AUDIE CORNISH, HOST:
On January 30, 1972, British soldiers opened fire on civil rights marchers in Londonderry in Northern Ireland. The day became known as Bloody Sunday. Now, 47 years later, authorities there say one of those British soldiers will be tried for murder. The soldier is still anonymous, known only as Soldier F. Journalist Denis Murray covered Ireland for many years for the BBC. I asked him why it took so long for the justice system to reach this point.
DENIS MURRAY: Well, what happened was after Bloody Sunday, there was what you might describe as a perfunctory inquiry which concluded that the soldiers had behaved properly. And it was regarded by everybody outside of it as a complete whitewash and nonsense. And the whole Bloody Sunday thing became such sort of a running sore in the body politic that by the time of the Good Friday Agreement negotiations in 1997-'98, the then-British Prime Minister Tony Blair - he felt that this really needed to be re-examined. And he ordered that this public inquiry should take place, and it is that which has led to these prosecutions.
CORNISH: But you're talking about a sort of re-examination of the case in the late 90s. What's taken so long to reach the point where prosecutors can talk about a specific person - in this case, Soldier F?
MURRAY: It took so long because the inquiry itself took so long. I mean, it interviewed thousands of people. And it lasted from 1998 to 2010. It is the longest and most costly public inquiry in British legal history. Then you have - the police had to reinterview more than 650 witnesses. It had to reinterview 18 soldiers and two members of the official IRA who also fired shots that day. And they presented their file to the director of public prosecutions as long ago as 2016, and that file was 20,000 pages. And the overall file that the prosecuting authorities have is 125,000 pages.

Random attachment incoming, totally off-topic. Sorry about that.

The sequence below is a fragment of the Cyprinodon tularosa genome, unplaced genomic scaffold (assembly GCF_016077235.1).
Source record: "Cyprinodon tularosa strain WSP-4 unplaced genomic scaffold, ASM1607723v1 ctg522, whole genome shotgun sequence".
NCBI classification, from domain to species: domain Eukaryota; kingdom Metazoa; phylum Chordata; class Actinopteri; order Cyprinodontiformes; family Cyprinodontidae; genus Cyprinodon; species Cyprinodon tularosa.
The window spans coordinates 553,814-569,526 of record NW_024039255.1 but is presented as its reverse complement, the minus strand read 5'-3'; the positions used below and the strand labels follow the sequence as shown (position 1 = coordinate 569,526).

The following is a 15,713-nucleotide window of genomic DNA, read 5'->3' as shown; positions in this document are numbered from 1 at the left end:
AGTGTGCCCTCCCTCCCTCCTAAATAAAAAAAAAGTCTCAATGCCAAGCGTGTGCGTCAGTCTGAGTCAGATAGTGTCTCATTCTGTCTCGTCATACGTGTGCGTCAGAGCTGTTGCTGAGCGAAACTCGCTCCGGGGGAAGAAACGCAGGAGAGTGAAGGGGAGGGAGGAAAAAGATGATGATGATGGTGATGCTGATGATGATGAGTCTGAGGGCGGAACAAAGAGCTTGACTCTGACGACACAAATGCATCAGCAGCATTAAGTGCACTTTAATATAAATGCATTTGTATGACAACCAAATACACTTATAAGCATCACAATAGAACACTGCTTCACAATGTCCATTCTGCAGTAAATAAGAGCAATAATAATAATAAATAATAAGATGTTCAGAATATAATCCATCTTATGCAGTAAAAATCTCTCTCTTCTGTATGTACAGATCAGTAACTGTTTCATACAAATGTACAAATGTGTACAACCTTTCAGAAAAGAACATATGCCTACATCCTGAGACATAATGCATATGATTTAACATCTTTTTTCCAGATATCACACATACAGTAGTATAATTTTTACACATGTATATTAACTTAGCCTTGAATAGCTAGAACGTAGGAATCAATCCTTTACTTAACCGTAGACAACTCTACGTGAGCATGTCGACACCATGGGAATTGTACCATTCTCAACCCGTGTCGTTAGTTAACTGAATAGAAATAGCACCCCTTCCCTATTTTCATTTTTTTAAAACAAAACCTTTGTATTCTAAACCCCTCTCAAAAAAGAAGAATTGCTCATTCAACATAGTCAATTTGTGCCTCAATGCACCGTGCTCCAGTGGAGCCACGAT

CORNISH: With public prosecutors now saying there isn't enough evidence to charge any of the 16 other former soldiers involved, how are relatives of the victims responding to this announcement?
MURRAY: Very hurt and very disappointed. And, I mean, if you're a layperson, you would sit back and look at that and say, well, 16 soldiers fired bullets that killed 11 other people on Bloody Sunday; why on Earth are they not being prosecuted as well? Former soldiers are saying as well, by the way, that this is a complete betrayal; soldiers should not be prosecuted for doing their duty. You can see why the whole thing's controversial.
CORNISH: Remind us how pivotal that day was - Bloody Sunday for all the years of violence that followed - right? - known as the troubles.
MURRAY: Absolutely. The very last sentence of Lord Saville's report is that it was a terrible and tragic day for the people of Derry. But it was a catastrophe for Northern Ireland because up to that point, there had been trouble and violence for sure, but it just exploded after that. Martin McGuinness, the former deputy first minister of Northern Ireland but who was a very senior IRA man - he gave evidence to the tribunal where he said he was second in command of the IRA in Derry at the time. And he characterised the IRA then as being - and I quote - "like the Boy Scouts." So Bloody Sunday turned, if you accept it, the Boy Scouts into the most ruthless, murderous - in their terms - effective and the largest terrorist group in Europe for the next 25 years.
CORNISH: That's journalist Denis Murray formerly of the BBC. Thank you for sharing this history with us.
MURRAY: Lovely to talk to you. Goodnight.
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